While Bernstein and Saunders are both new to me, Greg Gifune is an old favourite and OASIS OF THE DAMNED (DarkFuse eBook, 75pp, $2.99) does not disappoint. Heather Richter bails out of a helicopter in a remote corner of the Sahara. She is found by Owens who takes her to a ruined fort built beside an oasis. Owens tells her that he has been there for several weeks after his own plane crashed, and the others in his party were killed by the hordes of ravenous ghouls that attack the outpost every night. Disbelieving at first, Richter is convinced by what takes place as soon as darkness falls, joining in with Owens as he slaughters the ghouls, who just keep coming. The fort is well supplied with weapons and food left by previous occupants, such as the French Foreign Legion, and American and German forces from World War II, but all the same it seems inevitable that they will eventually be overrun, a dilemma that calls for desperate measures, an escape plan in which they must risk all.
Quite simply, this is a brilliant novella, one of the best that I read in 2015, if not the very best. It can be taken at face value, with two ex-soldiers engaged in a desperate battle against overwhelming odds, and as far as that goes Gifune gives us plenty of bang for our buck, with graphically described scenes of carnage and mayhem, enough to challenge the blood splatter skills of a Tom Savini. Woven into the narrative are details of the local legends and folklore, Gifune using these to prop up and give credibility to his concept of the ghouls, or in Arabic ghuls (demons), though for all realistic intents and purposes they seem like nothing so much as a zombie army. The bleakness of the setting is conveyed well, with relentless heat a factor in what is taking place, albeit minimalist, Gifune using it simply as a backdrop for the human drama that is playing out centre stage.
And it’s in this aspect that the author’s genius emerges, as we are told Richter’s back story and learn of the guilt she feels at not being present to help her younger brother, a victim of bullying. A further revelation hints that everything taking place is a psychodrama being played out inside Richter’s skull, the last gasp of the consciousness of a dying woman, or perhaps her personal vision of hell. In this scheme of things, karma is a bastard; Richter has lessons to learn and will be doomed to repeat them until she is ready to move on, with central to the story the conversations she has with her mother about death and the morality of war, the reasons we have to kill and die. Rather like a merger of Triangle and those jackal headed hordes from The Mummy 2, this is a splendid work of horror fiction, one that doesn’t stint on the gore effects and thrills, but with a hard moral core that elevates it above so much of what the genre has to offer. I loved it.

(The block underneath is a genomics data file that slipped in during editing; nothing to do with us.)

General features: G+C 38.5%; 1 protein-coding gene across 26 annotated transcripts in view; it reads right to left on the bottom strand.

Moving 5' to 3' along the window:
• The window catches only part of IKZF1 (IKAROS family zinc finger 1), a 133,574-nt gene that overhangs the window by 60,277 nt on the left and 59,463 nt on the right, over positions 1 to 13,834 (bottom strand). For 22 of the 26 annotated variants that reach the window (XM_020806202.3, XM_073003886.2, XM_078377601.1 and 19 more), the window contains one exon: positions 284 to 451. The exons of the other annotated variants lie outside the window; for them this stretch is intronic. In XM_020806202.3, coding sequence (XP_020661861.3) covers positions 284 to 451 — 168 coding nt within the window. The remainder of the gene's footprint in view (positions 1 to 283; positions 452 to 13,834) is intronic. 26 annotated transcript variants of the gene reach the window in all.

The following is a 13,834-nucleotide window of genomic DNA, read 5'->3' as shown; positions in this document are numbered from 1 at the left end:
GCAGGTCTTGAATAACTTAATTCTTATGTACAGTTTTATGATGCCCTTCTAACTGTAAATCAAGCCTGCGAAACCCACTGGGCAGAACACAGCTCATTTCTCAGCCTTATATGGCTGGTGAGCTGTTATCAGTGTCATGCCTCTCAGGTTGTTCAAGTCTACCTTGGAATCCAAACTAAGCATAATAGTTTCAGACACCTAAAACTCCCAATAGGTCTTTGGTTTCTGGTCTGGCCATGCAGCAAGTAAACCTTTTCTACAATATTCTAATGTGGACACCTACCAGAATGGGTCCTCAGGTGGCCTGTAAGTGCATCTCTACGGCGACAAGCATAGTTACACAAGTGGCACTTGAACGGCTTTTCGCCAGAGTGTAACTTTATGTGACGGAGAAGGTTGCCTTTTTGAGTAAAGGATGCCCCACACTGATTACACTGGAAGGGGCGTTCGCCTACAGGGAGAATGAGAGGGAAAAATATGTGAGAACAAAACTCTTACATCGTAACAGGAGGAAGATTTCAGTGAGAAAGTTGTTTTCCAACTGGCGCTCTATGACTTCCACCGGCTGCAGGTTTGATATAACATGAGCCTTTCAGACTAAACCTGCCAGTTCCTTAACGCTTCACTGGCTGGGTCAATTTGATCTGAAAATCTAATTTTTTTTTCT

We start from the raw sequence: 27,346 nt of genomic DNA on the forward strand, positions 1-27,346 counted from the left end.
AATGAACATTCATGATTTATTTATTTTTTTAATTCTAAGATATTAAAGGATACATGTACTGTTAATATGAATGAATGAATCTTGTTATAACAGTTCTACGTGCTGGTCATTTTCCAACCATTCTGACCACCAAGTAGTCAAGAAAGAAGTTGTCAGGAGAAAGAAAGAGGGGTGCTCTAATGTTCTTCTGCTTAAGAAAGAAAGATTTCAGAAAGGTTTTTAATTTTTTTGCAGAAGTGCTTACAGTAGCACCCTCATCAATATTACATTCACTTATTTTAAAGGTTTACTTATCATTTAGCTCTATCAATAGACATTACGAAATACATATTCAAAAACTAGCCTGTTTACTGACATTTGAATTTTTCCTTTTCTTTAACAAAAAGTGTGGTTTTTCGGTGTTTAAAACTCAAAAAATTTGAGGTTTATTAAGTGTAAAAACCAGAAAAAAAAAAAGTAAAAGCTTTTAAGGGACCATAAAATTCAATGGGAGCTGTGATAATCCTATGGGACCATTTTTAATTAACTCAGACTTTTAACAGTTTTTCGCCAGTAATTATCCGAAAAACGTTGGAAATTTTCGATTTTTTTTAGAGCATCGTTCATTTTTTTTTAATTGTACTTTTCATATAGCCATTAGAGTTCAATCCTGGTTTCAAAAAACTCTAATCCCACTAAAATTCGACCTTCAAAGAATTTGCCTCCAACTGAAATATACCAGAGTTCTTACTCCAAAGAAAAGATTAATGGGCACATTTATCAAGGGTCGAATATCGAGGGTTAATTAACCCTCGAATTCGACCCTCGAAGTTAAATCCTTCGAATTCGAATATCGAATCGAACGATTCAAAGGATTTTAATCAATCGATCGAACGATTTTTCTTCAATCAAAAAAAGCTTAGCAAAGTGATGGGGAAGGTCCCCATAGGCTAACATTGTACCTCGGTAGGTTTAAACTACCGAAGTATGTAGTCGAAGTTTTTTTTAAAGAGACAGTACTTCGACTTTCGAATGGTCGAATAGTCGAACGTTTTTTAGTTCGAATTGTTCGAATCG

DarkFuse also do limited edition hardcover and paperback editions of some of their books, so if you’re a reader who prefers their fiction to come in non-electronic format, check out the publisher’s website (darkfuseshop.com) to see what’s available.
I was so taken with the experience of reading graphic novels during super hero month that I’ve decided to include a smattering of them in my literary diet for the future, though from now on we can cast the net a tad wider than the super hero genre.
Jennifer Blood – A Woman’s Work is Never Done
Written by Garth Ennis, illustrated by Diverse Hands
By day, Jen Fellows is the average suburban housewife, taking care of her husband and children. By night she dresses up in leather gear, puts on a black wig, tools up with a generous selection of automatic weaponry, and goes out to kill bad guys. Specifically, she slaughters the members of a crime family against whom she appears to have a particular grudge, though she’s not above taking time out to deal with the occasional (non)innocent bystander. One element of the story that intrigued me is the disconnect between these two aspects of the character, how she has to drug her family so they won’t wake up in the night to discover her gone, how she goes shopping for groceries and weaponry with equal gusto and determination to get a bargain. It’s almost as if Jen has a split personality, and as her leather clad alter ego she lets rip, working off the frustrations of the daily grind with lashings of murder and mayhem. There is nothing neat or economical about the way in which Jennifer deals with her prey; while bullets serve her well, with head shots as the favoured mode of execution, she’s equally happy to chop her enemies up with an axe or even tear them apart with her bare hands. In scenes of wet work captured by the artists in all their glorious carnage, we have a four colour portrait of a psychopath at work, with only the fact that her victims are far worse than she is by way of redemption. At moments Ennis reminds us that she can be merciful, as when Jen spares the life of the peeping tom neighbour who reads far more into her penchant for leather than he should have done, but then such quibbles are swept aside as we have more lashings of gore. The plot is tenuous, with a bit of flimsy back story to explain Jen’s grudge match, but the grindhouse sensibility, with its emphasis on ever more grandiose and appalling murder carries all before it. I liked this book very much and will look for further volumes, though a faint warning bell alerts me to the fact that I should probably classify it as a guilty pleasure.